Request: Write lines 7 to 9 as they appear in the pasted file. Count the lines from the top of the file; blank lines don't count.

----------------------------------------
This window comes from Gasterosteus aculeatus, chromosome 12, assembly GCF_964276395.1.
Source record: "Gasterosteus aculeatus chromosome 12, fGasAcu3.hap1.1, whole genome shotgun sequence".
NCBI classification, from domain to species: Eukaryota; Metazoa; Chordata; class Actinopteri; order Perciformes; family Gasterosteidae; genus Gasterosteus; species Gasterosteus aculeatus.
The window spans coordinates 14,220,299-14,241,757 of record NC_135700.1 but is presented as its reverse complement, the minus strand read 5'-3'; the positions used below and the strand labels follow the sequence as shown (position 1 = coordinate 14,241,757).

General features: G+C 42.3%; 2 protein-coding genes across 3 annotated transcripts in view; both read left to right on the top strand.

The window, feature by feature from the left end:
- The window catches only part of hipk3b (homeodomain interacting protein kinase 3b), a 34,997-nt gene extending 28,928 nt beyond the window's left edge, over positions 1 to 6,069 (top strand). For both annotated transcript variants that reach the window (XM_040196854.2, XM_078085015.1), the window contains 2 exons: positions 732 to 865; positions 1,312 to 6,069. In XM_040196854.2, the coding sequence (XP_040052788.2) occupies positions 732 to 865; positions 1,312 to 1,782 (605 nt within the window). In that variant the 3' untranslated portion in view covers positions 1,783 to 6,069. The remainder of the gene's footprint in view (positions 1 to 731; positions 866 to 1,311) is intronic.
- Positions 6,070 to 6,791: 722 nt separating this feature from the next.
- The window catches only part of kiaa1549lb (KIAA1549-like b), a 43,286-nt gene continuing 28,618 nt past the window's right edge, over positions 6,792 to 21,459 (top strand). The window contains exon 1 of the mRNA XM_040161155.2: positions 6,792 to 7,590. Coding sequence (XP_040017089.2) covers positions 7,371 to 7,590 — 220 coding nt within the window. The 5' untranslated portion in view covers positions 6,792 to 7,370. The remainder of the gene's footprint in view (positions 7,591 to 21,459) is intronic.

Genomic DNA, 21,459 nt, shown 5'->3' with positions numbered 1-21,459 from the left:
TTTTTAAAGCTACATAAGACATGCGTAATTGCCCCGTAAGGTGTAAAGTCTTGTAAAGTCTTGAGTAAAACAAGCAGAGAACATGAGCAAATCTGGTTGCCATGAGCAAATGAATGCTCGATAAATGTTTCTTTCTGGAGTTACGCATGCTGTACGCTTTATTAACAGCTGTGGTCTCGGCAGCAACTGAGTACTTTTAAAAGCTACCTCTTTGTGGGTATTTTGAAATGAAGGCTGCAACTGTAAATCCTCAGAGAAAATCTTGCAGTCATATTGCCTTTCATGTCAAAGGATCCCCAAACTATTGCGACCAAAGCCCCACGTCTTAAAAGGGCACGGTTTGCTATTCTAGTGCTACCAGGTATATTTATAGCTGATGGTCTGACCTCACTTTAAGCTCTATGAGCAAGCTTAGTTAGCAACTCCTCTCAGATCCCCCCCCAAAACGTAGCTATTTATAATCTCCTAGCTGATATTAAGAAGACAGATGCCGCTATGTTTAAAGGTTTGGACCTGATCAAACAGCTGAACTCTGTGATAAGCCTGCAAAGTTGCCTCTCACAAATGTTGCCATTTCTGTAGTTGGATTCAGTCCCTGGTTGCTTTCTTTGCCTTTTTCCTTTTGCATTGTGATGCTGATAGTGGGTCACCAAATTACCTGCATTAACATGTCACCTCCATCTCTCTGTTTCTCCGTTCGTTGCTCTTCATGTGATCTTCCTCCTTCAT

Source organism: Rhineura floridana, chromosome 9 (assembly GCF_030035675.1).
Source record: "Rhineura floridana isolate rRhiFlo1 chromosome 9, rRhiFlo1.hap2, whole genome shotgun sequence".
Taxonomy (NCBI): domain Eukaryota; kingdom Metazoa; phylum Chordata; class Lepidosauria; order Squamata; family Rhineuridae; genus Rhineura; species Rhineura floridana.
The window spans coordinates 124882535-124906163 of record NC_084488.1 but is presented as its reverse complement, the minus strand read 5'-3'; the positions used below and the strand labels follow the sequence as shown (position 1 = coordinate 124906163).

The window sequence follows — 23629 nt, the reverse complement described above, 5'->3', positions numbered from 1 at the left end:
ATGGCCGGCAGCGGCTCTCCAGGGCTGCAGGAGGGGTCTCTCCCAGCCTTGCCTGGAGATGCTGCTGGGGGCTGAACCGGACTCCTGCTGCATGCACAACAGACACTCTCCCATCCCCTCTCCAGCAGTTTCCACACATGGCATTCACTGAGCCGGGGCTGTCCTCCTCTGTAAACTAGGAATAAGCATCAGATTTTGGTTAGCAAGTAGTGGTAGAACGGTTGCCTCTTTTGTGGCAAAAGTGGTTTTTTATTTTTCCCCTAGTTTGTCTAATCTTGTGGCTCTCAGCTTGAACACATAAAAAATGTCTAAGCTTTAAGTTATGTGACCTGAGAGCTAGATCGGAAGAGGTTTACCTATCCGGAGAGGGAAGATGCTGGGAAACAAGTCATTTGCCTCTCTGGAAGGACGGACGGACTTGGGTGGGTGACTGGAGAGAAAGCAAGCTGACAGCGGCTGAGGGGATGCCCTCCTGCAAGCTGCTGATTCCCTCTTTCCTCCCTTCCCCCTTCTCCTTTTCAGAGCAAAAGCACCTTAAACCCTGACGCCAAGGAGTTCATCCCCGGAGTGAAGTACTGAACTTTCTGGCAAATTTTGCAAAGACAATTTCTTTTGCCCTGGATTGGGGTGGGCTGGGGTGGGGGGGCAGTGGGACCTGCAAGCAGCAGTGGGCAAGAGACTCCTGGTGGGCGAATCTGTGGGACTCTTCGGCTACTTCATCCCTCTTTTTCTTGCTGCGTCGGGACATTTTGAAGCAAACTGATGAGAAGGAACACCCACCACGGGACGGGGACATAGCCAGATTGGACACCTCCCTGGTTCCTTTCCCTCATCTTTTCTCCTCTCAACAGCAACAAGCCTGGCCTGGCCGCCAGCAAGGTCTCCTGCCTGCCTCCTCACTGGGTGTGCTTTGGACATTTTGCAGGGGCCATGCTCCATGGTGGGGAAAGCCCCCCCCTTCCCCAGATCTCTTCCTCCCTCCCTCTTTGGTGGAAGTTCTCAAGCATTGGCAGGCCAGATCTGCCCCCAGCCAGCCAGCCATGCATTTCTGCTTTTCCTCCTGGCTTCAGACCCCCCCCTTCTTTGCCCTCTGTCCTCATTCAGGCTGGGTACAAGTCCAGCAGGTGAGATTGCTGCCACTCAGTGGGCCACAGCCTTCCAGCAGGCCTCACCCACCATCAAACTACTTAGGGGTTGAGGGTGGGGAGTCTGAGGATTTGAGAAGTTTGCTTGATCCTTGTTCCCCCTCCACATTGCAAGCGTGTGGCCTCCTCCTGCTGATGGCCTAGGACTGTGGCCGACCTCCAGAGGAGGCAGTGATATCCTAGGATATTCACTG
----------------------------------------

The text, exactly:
- The window catches only part of hipk3b (homeodomain interacting protein kinase 3b), a 34,997-nt gene extending 28,928 nt beyond the window's left edge, over positions 1 to 6,069 (top strand). For both annotated transcript variants that reach the window (XM_040196854.2, XM_078085015.1), the window contains 2 exons: positions 732 to 865; positions 1,312 to 6,069. In XM_040196854.2, the coding sequence (XP_040052788.2) occupies positions 732 to 865; positions 1,312 to 1,782 (605 nt within the window). In that variant the 3' untranslated portion in view covers positions 1,783 to 6,069. The remainder of the gene's footprint in view (positions 1 to 731; positions 866 to 1,311) is intronic.
- Positions 6,070 to 6,791: 722 nt separating this feature from the next.
- The window catches only part of kiaa1549lb (KIAA1549-like b), a 43,286-nt gene continuing 28,618 nt past the window's right edge, over positions 6,792 to 21,459 (top strand). The window contains exon 1 of the mRNA XM_040161155.2: positions 6,792 to 7,590. Coding sequence (XP_040017089.2) covers positions 7,371 to 7,590 — 220 coding nt within the window. The 5' untranslated portion in view covers positions 6,792 to 7,370. The remainder of the gene's footprint in view (positions 7,591 to 21,459) is intronic.